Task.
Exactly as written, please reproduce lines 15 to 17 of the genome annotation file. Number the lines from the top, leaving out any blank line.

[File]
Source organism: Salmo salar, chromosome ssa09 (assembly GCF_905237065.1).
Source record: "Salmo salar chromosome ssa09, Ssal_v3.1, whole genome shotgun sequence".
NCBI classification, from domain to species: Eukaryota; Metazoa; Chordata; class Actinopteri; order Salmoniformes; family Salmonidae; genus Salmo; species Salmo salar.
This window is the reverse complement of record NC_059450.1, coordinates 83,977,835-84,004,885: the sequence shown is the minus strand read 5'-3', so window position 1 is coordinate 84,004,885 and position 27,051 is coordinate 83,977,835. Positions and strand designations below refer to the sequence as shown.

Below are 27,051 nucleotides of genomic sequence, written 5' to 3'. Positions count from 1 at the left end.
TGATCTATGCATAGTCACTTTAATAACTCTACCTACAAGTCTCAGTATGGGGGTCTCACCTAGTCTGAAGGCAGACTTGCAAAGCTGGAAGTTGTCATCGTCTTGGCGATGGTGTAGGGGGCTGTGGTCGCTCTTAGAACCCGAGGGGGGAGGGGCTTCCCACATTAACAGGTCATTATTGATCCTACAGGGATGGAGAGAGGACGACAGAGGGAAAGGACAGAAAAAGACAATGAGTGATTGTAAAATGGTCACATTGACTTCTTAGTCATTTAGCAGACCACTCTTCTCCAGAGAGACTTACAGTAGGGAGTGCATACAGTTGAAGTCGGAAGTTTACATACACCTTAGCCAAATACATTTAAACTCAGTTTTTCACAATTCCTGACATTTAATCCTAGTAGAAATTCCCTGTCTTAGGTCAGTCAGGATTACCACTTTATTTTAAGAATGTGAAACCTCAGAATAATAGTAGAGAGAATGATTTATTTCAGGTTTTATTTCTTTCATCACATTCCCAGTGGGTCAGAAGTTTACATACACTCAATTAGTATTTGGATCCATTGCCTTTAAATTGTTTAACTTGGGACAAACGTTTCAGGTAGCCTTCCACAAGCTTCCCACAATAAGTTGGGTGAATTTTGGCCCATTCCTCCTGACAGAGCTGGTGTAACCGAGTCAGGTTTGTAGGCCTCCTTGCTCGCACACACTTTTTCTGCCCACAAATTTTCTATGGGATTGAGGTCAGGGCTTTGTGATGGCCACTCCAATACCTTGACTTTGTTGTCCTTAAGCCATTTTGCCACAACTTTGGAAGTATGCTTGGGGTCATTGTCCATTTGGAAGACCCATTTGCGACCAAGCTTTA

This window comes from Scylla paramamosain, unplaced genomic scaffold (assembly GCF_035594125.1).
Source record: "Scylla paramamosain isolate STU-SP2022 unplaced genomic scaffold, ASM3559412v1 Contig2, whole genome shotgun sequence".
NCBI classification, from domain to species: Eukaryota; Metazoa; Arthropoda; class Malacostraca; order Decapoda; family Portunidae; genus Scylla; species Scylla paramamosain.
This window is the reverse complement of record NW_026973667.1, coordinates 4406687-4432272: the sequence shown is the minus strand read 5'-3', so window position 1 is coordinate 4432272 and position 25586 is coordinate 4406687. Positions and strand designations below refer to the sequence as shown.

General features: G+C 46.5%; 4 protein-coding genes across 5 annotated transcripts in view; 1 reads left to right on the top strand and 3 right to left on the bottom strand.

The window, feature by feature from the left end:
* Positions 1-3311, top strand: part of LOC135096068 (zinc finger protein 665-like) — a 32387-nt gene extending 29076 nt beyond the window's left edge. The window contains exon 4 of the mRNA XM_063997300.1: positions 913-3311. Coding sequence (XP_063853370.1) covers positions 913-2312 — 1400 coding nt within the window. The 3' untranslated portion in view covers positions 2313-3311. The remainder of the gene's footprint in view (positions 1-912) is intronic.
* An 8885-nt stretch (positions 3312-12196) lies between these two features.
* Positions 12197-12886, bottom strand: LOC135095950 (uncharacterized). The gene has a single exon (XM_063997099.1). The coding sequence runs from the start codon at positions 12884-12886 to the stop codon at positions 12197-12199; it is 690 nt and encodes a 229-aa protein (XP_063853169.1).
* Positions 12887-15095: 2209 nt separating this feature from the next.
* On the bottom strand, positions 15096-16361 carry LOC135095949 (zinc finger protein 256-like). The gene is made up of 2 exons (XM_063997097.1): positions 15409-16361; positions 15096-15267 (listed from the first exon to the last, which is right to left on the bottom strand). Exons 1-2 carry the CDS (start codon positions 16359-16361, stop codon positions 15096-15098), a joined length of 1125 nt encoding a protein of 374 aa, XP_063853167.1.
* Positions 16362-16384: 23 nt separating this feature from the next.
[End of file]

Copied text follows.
* Positions 12197-12886, bottom strand: LOC135095950 (uncharacterized). The gene has a single exon (XM_063997099.1). The coding sequence runs from the start codon at positions 12884-12886 to the stop codon at positions 12197-12199; it is 690 nt and encodes a 229-aa protein (XP_063853169.1).
* Positions 12887-15095: 2209 nt separating this feature from the next.
* On the bottom strand, positions 15096-16361 carry LOC135095949 (zinc finger protein 256-like). The gene is made up of 2 exons (XM_063997097.1): positions 15409-16361; positions 15096-15267 (listed from the first exon to the last, which is right to left on the bottom strand). Exons 1-2 carry the CDS (start codon positions 16359-16361, stop codon positions 15096-15098), a joined length of 1125 nt encoding a protein of 374 aa, XP_063853167.1.